Book Review: The Color of Magic

As I mentioned in our review of Cabinet of Curiosities, I have been slowly collecting the first or best works of some of the most prolific names on bookstore shelves. This debut novel by the well-known humorist is part of that project.

As always, I review what I read and I read a variety of genres. If you have a book you are interested in seeing reviewed in this space, feel free to contact me.

The Basics: 

Title: The Color of Magic
Author: Terry Pratchett
Genre: Humor. Parody. Fantasy. Science-Fiction. 
Publisher: Colin Smythe Ltd, 1983

Spoiler-Free Summary: 

While The Color of Magic is ostensibly a novel, I would argue that it is actually four novellas with common characters stitched together. We follow a naive tourist, a reluctant drop-out wizard, and their Luggage on a mad-cap dangerous romp through a bizarre magical land. They bumble their way one step ahead of the powerful forces which wish them ill for no reason other than they manage to irritate everybody they meet into a homicidal rage. Between thieves’ guilds, barbarian princesses, assassins, pirates, dragons, and even the primal forces of the world, our heroes cannot catch a break. 

Why this book might be for you:

Do you love to laugh? Do you enjoy absurdist situational humor in the spirit of Monty Python, Douglas Adams, Lewis Carrol, or, for our under-29 crowd, Spongebob Squarepants? Then you will enjoy this book. Each page is more ridiculous than the last, and that is apparently the only point. Along the way Mr. Pratchett slaughters every sacred cow from the high-fantasy and sword-and-sorcery genre. It is a guilty-pleasure sugar rush of a novel, and sometimes that’s all you want from a good read.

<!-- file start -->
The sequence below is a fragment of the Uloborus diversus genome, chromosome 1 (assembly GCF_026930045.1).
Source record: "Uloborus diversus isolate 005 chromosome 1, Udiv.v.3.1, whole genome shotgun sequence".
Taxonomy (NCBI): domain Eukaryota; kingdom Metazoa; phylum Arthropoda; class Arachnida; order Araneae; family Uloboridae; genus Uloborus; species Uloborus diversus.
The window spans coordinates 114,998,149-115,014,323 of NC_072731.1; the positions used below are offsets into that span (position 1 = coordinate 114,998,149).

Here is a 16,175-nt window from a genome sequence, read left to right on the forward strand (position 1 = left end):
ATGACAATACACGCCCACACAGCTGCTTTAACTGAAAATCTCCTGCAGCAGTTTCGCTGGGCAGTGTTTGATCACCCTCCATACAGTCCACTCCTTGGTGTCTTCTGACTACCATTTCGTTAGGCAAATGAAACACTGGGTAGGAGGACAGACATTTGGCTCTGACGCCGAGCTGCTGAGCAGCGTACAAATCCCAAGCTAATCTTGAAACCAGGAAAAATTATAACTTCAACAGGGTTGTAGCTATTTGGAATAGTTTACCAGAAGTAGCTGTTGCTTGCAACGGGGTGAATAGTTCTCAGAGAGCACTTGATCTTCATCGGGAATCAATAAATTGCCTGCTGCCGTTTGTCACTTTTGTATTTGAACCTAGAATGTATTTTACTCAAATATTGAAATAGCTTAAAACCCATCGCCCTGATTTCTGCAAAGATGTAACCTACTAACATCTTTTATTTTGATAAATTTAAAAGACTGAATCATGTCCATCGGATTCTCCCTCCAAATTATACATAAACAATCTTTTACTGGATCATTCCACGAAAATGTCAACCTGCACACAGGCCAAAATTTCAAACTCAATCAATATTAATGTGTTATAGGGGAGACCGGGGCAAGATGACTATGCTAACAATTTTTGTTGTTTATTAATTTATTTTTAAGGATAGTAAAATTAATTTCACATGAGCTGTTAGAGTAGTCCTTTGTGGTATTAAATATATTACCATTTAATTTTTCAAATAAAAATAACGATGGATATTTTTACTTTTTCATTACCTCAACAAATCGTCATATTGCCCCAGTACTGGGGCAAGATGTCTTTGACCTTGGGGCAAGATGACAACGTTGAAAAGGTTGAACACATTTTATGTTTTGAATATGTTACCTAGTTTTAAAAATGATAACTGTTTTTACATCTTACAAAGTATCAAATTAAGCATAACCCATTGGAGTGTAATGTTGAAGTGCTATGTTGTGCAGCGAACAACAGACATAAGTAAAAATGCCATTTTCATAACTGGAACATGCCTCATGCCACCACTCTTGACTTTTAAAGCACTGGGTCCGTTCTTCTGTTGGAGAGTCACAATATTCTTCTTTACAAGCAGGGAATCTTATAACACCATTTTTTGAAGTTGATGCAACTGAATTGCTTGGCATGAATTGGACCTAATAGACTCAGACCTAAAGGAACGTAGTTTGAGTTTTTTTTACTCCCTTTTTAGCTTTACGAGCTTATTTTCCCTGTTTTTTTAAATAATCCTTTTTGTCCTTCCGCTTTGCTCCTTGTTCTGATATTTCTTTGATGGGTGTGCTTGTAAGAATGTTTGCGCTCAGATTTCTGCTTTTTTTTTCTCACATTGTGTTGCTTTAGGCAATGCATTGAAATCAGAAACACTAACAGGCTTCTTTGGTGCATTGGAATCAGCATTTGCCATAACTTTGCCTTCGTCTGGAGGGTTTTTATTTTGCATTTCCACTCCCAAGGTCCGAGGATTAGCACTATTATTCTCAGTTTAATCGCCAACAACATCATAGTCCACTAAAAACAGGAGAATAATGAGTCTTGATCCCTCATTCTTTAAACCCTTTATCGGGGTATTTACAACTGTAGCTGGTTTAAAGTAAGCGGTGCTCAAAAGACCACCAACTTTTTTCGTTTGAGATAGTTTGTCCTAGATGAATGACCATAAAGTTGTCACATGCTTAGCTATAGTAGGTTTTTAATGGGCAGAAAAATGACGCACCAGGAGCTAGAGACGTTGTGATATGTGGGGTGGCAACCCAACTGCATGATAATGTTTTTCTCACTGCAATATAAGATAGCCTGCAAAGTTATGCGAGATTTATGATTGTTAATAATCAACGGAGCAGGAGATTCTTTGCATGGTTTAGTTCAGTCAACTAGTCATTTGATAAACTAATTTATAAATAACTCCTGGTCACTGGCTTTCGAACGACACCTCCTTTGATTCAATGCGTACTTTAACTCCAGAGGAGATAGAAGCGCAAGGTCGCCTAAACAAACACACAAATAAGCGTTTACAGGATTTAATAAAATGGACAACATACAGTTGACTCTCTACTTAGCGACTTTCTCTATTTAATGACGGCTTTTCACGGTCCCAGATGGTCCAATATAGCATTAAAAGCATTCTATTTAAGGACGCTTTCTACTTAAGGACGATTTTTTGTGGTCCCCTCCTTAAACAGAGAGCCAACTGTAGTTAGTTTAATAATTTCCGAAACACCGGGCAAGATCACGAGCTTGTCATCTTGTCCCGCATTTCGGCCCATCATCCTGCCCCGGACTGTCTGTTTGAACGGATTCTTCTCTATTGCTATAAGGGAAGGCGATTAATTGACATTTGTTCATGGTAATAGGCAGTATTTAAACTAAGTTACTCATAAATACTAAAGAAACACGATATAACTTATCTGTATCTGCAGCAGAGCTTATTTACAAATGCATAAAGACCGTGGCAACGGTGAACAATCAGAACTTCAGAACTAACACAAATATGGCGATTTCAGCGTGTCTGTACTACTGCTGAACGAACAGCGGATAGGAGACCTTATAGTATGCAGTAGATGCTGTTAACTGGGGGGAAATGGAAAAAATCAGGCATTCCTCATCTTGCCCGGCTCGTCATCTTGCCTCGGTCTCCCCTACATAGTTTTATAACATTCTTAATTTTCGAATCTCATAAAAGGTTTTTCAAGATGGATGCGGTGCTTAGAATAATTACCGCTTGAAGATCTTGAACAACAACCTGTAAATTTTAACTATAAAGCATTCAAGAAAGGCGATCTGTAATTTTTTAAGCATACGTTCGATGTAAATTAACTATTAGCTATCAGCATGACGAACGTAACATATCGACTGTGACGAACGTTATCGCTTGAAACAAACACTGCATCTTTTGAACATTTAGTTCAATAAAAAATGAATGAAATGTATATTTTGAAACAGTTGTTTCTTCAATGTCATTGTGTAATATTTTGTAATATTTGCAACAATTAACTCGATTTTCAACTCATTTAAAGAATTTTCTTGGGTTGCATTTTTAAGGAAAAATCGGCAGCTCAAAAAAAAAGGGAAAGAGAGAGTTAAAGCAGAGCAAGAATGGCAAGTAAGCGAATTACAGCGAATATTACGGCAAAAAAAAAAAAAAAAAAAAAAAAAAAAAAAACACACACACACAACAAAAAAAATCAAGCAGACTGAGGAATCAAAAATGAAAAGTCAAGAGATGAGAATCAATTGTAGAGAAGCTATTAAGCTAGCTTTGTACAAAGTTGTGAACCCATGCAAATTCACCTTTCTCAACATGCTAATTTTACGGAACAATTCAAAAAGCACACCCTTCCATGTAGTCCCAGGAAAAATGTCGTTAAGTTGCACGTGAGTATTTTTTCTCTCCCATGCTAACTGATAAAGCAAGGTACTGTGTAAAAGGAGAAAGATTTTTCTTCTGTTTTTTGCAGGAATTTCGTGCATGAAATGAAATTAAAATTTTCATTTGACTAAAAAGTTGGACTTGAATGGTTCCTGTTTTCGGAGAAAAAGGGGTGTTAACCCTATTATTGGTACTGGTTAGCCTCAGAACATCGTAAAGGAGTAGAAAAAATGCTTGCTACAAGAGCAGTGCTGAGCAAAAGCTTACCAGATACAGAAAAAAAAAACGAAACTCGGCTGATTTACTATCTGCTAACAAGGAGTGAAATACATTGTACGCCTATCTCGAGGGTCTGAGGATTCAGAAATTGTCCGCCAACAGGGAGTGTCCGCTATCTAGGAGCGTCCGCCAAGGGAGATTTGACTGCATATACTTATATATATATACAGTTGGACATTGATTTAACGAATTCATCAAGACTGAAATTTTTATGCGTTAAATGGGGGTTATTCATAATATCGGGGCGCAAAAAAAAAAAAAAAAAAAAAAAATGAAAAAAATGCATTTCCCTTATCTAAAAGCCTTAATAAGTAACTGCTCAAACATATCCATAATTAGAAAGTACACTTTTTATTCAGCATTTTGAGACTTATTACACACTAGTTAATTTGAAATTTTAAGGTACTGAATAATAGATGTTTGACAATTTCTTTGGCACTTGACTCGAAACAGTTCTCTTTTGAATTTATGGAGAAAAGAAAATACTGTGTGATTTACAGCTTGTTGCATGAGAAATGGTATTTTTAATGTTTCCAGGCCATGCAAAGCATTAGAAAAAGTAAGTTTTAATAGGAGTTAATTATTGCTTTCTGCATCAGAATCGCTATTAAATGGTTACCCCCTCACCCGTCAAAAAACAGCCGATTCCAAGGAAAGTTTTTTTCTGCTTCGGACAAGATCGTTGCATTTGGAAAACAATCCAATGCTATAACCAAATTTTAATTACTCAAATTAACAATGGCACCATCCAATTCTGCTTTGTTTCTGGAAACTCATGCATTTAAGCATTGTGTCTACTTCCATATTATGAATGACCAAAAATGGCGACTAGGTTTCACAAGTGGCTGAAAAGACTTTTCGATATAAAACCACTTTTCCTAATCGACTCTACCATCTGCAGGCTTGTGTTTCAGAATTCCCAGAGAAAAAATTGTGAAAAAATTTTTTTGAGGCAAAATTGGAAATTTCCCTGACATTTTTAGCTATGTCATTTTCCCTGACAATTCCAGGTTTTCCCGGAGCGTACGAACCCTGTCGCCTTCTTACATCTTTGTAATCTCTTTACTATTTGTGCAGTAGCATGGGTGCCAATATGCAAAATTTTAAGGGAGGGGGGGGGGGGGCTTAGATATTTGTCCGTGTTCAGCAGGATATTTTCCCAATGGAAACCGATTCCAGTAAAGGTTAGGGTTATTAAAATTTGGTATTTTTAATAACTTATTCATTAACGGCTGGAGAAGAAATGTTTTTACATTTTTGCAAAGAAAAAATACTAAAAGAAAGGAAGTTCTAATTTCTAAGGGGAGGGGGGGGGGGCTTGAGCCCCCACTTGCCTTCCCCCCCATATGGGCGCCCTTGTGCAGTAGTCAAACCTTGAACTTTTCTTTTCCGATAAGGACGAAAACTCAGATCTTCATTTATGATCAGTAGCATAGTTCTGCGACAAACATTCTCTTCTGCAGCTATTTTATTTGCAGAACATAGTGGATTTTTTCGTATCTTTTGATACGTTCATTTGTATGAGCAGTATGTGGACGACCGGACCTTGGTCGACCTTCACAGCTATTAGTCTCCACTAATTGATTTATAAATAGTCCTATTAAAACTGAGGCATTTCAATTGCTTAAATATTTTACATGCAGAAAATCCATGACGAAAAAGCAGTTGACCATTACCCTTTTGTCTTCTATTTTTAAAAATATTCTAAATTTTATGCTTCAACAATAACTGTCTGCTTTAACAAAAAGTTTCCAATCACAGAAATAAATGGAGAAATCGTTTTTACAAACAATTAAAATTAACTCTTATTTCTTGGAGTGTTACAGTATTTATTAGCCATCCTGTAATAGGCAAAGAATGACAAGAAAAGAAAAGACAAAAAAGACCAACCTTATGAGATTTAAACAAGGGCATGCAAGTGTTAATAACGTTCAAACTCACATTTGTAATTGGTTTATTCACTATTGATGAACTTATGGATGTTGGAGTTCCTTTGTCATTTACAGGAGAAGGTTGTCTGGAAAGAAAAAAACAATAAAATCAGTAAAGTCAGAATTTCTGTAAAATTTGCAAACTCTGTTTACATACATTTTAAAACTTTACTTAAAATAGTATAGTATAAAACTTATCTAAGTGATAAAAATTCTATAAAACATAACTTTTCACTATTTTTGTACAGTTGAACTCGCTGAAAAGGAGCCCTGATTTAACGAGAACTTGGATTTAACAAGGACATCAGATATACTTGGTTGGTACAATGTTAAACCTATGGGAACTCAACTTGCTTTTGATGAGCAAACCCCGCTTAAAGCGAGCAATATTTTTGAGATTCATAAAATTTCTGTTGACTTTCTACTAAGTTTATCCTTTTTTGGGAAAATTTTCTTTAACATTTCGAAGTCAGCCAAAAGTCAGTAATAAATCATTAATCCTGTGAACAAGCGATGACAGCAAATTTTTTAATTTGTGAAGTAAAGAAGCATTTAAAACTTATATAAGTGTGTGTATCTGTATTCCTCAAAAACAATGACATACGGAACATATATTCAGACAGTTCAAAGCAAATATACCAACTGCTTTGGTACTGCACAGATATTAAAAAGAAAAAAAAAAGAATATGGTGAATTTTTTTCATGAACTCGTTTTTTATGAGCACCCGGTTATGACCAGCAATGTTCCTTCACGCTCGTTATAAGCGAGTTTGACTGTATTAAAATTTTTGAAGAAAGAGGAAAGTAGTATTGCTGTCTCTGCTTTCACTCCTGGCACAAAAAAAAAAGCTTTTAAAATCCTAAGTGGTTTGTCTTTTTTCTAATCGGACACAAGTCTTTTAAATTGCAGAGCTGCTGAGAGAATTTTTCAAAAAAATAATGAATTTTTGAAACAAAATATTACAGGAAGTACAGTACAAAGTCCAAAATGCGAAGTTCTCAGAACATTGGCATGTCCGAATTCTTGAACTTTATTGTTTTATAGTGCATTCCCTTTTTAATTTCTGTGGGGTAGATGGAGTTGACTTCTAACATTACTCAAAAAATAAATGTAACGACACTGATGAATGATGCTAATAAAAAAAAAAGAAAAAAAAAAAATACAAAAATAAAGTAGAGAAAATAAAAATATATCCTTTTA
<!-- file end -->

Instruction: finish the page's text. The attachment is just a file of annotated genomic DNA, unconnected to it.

Why this book might not be for you: 

Readers without a certain sense of humor will not enjoy this book. The appropriate, likely intended, way to read this book is to joy-ride along the humorous highway too quickly to notice the plot-holes and deus ex machina. However, some readers may find that the increasingly contrived ways the protagonists escape from danger lower the stakes in an unsatisfying way. Some may dislike the way there is no real direction or central conflict to the thing, which leads to a feeling of incompleteness in the end. We follow two characters as they escape from danger until the pages run out, and the laughs end. 

Where can you find more?

You can read about the Discworld setting and the life of the late Terry Pratchett here or here. His works live on Amazon.  

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